My Journey From Non-Belief To Trenchant Atheism Began With

1256 WordsApr 4, 20176 Pages
My journey from non-belief to trenchant atheism began with The Bible. My story stands in contrast to Michael Collett’s touching story of sincere faith lost. Bit I take particular issue with Michael Jensen’s seemingly polite reply to Collett’s article. “I hope I’ve put Collet’s case…in such a way as he would recognise it”, he simpers, before paraphrasing Collett’s denial of God’s existence in a way which amounts to a “tacit acknowledgement that God exists”. Since I did not grow up in a Christian household, attend church, or even have to endure Bible lessons at school, when I first actually read the contents of the Bible in my teens they came as a considerable surprise. Opening the book at 900 year old patriarchs …Skipping to the…show more content…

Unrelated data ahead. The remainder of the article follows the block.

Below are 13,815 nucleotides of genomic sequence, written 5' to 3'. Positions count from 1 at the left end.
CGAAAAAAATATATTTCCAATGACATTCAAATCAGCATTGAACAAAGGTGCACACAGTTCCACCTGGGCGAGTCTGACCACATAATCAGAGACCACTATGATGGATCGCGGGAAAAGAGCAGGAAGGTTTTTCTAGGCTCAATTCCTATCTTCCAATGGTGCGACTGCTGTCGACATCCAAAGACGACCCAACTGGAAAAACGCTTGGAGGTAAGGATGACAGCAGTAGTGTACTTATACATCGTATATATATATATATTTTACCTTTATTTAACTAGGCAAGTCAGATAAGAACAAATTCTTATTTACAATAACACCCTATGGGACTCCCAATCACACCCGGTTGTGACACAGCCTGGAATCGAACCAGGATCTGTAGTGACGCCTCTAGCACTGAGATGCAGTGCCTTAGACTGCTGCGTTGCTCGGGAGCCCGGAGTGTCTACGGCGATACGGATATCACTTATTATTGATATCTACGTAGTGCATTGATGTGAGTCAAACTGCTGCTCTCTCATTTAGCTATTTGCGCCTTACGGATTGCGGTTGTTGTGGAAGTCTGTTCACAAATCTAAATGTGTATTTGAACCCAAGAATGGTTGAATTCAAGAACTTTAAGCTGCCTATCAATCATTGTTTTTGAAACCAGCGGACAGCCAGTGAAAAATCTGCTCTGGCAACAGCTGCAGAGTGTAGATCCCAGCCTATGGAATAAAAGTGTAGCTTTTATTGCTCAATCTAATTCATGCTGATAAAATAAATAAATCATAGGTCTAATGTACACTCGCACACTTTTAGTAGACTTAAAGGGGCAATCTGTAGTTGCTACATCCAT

Even after Lincoln invented the lightning rod it took nearly a half century for the western world to shed this belief, and use the lighting rod. Century after century of Christendom saw superstition supplanted by science. The Earth isn’t flat, nor does the sun revolve around it. Our intuitions about the world have mostly been wrong: one by one collapsing under the weight of scientific discovery. Michael Collett ‘s faith collapsed due to the lack of evidence. Jensen agrees that “if the evidence is not good, then don’t believe it”. “Suppose there is a God…”, implores Jensen. Suppose there is a Creator. Suppose God as more than a force, as a personal, relational God who loves humans. “It’s not an outlandish idea, even if you yourself don’t believe it.” No, taken in such vague, subjective terms, I suppose it is not outlandish. But believing in some sort of creator, or personal God, is not equivalent in believing in fully fledged Christianity. For instance, the Nicene Creed, or profession of the faith, involves adherence to the virgin birth, the divinity of Jesus, the resurrection/salvation narrative, the holy spirit, and the existence of heaven and hell. My departed father clearly failed to instil in me the idea that we should go around supposing things. Hailing from the poor Ibrox-tenements of Glasgow, he was a sapper in the British army on D-day 14, and a UN peacekeeper who helped clean up after the King David Hotel

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